I have a problem where I have to show that every $n$-dimensional normed space $E$ has the same norm as the euclidean space $E_n$.

Here's what I've got:

Since $E$ is $n$-dimensional then for the basis $(e_1, ..., e_n)$ of $E$ there's a unique representation for every $x \in E$ i.e. $x=\sum_{i=1}^{n}{\lambda_i e_i}$.

First I show for every $x \in E$ the function $g(x)=(\lambda_1, ... \lambda_n) \in E_n$ is an isomorphism.

Then I show that $\lVert x\rVert_{E} \le C\lVert v\rVert_{E_n}$ and thus the image is continuous.

After that I show that$\lVert x\rVert_{E_n} \le C_2\lVert v\rVert_{E}$ and thus the image is homeomorphic.

I also conclude that $m\lVert v\rVert_{E_n} \le \lVert x\rVert_{E} \le M\lVert v\rVert_{E_n}$ for every $x$.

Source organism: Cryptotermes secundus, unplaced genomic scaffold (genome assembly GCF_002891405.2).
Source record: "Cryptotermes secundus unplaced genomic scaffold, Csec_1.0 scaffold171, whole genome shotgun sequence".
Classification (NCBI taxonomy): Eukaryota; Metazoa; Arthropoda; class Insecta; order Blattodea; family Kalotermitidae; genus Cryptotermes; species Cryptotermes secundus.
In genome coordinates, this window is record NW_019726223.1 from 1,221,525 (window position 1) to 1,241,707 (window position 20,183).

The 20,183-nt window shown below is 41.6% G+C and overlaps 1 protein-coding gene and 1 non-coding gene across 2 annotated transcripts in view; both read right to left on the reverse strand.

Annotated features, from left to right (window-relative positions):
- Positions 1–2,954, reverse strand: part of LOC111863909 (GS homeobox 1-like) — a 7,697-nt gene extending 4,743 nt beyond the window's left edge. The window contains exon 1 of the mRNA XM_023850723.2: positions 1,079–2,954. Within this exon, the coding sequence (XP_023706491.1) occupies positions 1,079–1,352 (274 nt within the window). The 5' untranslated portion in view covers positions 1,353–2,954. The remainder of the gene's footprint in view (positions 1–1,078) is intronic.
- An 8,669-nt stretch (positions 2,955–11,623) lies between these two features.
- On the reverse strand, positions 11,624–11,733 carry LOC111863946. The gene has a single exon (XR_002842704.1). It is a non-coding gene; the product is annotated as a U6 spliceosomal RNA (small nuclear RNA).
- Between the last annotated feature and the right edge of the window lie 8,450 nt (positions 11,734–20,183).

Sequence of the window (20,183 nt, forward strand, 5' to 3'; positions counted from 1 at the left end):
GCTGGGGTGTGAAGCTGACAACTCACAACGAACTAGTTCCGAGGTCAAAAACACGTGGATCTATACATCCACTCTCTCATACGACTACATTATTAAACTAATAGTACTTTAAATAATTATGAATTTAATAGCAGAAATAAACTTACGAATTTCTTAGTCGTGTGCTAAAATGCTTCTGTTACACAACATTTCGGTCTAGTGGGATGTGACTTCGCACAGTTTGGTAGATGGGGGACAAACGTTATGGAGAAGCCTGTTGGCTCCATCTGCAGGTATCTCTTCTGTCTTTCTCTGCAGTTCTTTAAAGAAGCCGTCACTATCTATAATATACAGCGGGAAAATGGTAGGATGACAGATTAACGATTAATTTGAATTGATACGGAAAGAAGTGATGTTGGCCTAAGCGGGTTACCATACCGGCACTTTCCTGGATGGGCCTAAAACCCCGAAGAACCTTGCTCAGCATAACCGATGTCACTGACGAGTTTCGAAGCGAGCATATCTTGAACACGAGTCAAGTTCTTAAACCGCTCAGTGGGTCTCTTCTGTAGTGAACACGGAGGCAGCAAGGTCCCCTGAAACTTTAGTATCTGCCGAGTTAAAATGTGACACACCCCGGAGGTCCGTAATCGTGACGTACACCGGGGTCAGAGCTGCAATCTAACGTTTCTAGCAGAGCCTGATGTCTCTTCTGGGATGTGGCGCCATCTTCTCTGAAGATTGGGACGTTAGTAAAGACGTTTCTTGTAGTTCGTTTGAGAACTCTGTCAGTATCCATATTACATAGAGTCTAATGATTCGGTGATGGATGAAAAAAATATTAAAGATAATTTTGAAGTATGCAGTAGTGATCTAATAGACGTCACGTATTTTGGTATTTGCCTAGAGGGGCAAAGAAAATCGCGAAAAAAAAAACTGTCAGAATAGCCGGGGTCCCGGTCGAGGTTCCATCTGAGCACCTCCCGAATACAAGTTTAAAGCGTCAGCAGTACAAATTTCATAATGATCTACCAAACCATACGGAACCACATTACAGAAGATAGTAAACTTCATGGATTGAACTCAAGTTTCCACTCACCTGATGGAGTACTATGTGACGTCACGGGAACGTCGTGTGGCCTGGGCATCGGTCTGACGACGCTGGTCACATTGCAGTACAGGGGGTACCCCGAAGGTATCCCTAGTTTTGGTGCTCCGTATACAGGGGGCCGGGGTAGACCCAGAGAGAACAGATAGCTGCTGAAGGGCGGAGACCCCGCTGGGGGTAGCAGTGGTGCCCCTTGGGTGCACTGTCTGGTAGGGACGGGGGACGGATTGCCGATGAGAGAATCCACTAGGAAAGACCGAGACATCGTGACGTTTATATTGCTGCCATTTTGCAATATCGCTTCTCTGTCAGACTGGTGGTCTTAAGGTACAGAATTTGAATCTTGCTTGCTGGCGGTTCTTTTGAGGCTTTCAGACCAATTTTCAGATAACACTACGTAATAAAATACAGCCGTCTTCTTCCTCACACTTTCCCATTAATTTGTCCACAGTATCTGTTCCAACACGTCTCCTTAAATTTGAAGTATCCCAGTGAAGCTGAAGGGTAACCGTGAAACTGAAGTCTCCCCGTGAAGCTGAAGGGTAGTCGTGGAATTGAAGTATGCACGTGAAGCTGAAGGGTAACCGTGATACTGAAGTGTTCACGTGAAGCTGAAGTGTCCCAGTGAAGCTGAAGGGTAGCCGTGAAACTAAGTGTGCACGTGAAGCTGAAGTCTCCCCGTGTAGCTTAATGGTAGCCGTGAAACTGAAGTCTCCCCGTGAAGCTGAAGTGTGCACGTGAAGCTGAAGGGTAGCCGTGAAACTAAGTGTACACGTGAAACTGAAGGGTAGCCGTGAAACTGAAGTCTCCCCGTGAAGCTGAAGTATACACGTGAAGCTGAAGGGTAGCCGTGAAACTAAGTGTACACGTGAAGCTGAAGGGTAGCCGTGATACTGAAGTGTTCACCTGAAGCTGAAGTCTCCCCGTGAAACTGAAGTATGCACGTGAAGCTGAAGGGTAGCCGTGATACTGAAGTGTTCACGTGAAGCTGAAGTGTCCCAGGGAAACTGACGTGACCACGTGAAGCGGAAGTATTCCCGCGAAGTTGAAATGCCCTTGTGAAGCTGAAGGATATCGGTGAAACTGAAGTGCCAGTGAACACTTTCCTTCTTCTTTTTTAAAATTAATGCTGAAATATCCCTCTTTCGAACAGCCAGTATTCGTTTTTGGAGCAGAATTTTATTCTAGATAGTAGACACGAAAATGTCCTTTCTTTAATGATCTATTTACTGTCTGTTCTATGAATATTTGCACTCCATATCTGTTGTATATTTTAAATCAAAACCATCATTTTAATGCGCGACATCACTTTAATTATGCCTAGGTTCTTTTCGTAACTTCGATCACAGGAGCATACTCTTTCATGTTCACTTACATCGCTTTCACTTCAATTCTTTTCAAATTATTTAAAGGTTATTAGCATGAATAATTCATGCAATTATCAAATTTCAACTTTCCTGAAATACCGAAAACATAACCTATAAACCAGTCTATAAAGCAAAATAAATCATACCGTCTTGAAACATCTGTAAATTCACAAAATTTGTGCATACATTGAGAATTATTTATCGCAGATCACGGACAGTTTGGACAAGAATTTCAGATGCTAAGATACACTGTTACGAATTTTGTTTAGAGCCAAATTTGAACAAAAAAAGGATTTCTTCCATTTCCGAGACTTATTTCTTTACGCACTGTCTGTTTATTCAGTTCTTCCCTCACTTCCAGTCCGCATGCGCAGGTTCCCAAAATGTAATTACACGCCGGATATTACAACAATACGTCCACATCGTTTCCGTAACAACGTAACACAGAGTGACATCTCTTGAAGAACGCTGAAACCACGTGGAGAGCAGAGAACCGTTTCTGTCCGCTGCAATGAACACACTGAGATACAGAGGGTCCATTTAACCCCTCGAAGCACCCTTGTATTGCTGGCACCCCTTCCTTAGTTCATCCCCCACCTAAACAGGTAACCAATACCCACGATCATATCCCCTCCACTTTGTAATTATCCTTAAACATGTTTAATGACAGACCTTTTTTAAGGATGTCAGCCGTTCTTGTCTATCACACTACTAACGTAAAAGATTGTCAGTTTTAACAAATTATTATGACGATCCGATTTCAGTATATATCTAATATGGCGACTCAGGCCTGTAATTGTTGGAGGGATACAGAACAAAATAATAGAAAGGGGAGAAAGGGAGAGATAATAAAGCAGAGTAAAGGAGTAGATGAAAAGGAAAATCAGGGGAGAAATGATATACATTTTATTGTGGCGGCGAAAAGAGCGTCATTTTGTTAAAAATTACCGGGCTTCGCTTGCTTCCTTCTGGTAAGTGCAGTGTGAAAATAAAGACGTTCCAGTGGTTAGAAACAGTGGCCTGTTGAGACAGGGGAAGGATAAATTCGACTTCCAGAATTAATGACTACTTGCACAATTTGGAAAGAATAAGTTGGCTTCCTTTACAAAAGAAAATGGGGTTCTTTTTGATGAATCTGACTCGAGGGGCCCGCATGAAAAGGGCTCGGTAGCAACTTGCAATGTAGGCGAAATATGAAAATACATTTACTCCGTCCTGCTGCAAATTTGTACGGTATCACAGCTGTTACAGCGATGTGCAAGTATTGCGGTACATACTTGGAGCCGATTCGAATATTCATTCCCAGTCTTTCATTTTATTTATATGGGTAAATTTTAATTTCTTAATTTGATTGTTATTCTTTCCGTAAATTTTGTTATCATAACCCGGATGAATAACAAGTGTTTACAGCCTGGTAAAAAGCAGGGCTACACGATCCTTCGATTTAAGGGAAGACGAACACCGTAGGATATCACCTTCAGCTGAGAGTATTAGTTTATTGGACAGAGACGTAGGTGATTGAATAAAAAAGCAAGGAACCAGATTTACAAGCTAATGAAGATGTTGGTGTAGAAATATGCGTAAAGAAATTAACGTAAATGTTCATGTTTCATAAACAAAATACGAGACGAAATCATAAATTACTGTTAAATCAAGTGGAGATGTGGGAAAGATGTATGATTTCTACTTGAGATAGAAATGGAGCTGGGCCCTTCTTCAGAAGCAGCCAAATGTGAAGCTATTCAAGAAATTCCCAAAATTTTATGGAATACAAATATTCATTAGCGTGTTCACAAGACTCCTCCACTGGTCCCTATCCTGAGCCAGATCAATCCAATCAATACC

I'm not clear on how to conclude that the norms are equivalent. How can I use the last inequality to show that?

Thanks in advance!

  • $\begingroup$ There is no such thing as a finite normed linear space and the title is wrong. What is your definition of equivalent norms? $\endgroup$ Jan 9, 2019 at 12:26

1 Answer 1


What you want to prove is not true. For instance take $E_2$, and consider the norms $$ \|(a,b)\|_1=|a|+|b|,\ \ \|(a,b)\|_\infty=\max\{|a|,|b|\}. $$ Then $$\|(1,0)\|_1\ne\|(1,1)\|_1,$$ while $$ \|(1,0)\|_\infty=\|(1,1)\|_\infty.$$


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